• Triage nurse. This specialist role is typically on-call to quickly address any emergencies. Triage nurses respond to calls at homes or care facilities and determine whether additional support is needed.
  • Case manager. Managers review treatment plans, coordinate care, and organize hospice care to ensure the entire care team works together to assist patients.
  • Visit nurse. As a nurse who performs routine visits, these hospice nurses may assist patients in completing recommended tasks, administering medication, or redressing wounds.

Hospice Nurse Work Environments

Because of the focus on comfort and quality of life, hospice care typically occurs in patients’ homes, though it can also be provided in residential care facilities, nursing centers, and hospitals. Some hospice nurses travel around an area to visit patients in their homes, while others remain in a care facility to work directly with patients.

Salary and Career Outlook of Hospice Nurses

As registered nurses, hospice nurses earned a median annual salary of $81,220, according to the U.S. Bureau of Labor Statistics (BLS) as of May 2022. Because of the increased demand for health care workers, the number of employment openings for registered nurses is expected to increase by 6% between 2022 and 2032.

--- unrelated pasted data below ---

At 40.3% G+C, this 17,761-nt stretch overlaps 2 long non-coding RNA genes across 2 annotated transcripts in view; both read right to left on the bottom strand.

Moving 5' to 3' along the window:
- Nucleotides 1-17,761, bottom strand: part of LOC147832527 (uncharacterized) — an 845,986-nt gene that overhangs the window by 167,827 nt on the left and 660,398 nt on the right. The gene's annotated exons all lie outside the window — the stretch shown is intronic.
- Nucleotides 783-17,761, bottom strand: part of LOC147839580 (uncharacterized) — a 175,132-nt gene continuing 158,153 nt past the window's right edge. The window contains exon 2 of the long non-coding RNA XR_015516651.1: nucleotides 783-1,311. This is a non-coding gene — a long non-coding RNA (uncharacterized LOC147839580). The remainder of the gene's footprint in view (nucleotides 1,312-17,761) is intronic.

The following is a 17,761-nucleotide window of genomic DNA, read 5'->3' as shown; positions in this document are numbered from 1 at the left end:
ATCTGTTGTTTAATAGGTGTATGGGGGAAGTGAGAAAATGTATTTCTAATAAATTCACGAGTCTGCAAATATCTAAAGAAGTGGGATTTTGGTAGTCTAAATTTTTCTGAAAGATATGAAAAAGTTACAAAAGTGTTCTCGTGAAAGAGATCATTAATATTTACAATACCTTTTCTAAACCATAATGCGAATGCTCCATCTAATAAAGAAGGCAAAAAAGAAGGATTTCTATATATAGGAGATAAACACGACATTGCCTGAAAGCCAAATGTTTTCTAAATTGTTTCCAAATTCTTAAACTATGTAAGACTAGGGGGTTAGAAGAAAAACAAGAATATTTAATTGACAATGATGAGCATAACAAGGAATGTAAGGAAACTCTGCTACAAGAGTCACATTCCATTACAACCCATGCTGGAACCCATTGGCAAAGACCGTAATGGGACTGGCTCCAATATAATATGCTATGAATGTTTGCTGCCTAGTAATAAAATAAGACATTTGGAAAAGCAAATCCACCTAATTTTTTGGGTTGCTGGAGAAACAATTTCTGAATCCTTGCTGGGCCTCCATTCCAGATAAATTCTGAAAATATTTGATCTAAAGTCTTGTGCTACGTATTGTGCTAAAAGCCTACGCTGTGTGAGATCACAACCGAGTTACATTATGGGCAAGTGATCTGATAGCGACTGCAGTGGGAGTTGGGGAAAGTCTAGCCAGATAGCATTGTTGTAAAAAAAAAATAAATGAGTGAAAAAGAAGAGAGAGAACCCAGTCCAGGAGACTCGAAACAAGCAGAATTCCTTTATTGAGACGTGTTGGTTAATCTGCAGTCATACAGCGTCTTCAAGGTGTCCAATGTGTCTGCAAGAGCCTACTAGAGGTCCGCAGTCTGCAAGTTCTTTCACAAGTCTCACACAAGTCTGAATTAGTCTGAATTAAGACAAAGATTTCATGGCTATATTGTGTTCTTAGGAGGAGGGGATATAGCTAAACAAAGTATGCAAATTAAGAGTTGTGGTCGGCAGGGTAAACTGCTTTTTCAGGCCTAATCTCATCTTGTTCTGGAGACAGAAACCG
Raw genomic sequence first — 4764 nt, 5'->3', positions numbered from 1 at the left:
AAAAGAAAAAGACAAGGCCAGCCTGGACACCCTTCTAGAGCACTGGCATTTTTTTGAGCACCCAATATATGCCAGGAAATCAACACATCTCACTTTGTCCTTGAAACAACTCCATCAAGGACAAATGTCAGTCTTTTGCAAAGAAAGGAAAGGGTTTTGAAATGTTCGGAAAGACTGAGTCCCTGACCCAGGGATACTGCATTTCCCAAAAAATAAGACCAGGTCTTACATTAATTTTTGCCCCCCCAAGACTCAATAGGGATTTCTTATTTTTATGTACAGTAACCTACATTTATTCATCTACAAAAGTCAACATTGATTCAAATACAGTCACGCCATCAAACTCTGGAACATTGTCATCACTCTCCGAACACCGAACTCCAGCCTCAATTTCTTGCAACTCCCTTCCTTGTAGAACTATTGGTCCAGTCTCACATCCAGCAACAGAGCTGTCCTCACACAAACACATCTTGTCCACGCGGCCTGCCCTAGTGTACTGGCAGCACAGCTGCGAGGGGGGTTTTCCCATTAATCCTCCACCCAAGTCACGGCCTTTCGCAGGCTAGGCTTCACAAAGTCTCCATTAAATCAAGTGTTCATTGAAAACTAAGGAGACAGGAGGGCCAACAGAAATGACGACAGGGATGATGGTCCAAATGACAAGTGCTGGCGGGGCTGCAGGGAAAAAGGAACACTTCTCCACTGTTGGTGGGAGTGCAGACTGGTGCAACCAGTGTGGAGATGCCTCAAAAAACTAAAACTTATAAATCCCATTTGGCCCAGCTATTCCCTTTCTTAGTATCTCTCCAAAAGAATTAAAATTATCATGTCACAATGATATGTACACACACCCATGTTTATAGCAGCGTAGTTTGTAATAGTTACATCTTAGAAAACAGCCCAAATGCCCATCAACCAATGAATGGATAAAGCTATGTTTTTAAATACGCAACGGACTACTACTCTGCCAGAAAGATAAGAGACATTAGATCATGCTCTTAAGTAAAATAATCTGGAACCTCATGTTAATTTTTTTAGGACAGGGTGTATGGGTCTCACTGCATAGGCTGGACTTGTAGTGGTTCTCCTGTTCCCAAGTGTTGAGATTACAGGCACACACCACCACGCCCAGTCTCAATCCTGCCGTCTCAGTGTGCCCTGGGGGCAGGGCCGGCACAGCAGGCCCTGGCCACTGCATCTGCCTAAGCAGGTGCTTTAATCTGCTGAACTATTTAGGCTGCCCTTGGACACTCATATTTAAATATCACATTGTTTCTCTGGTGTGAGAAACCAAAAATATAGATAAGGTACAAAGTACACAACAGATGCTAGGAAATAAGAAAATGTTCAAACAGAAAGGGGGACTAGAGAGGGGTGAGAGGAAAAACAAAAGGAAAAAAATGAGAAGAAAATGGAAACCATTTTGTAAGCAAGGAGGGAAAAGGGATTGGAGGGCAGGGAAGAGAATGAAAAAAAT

A number of factors can affect annual nursing pay, including the nursing job description, work environment, location, and the number of available jobs. For example, the median pay for registered nurses in government settings was $92,310 in May 2022, but the median annual pay for nurses in educational settings was $65,450.

How to Become a Hospice Nurse

While the specific requirements can vary based on the employer, here are the basic steps to become a hospice nurse.

  • Most employers prefer a hospice nurse first earn a Bachelor of Science in Nursing (BSN) degree
  • Become a registered nurse
  • Consider taking either the Certified Hospice or Palliative Nurse Examination

Explore the Hospice Nurse Education Options Today

If the hospice nurse job description fits your career goals and skills, you would do well to investigate your educational options. Consider learning more about this specialist health care field, plus other areas of nursing, with the online RN to Bachelor of Science in Nursing program at The University of Tulsa. This program for registered nurses helps you study online to enhance your knowledge and earn a Bachelor of Science in Nursing in as little as 12 months.

Learn more about how the program can help you advance your nursing career today.

Recommended Readings:

How the Theory of Human Caring Applies to Nursing

What Can You Do With a BSN?

What Is Roy’s Adaptation Model of Nursing?

Source List:

https://www.betterteam.com/hospice-nurse-job-description

Centers for Disease Control and Prevention, Hospice Care

Houston Chronicle, “The Role of a Nurse in Hospice Care”

Indeed, “What Does a Hospice Nurse Do? (Plus Skills and Salary)”

National Institute on Aging, “What Are Palliative Care and Hospice Care?”

StatPearls, “End-of-Life Care”

U.S. Census Bureau, “2020 Census: 1 in 6 People in the United States Were 65 and Over”

National Hospice and Palliative Care Organization, “Facts and Figures Report Shows Growing Number of Hospice Patients”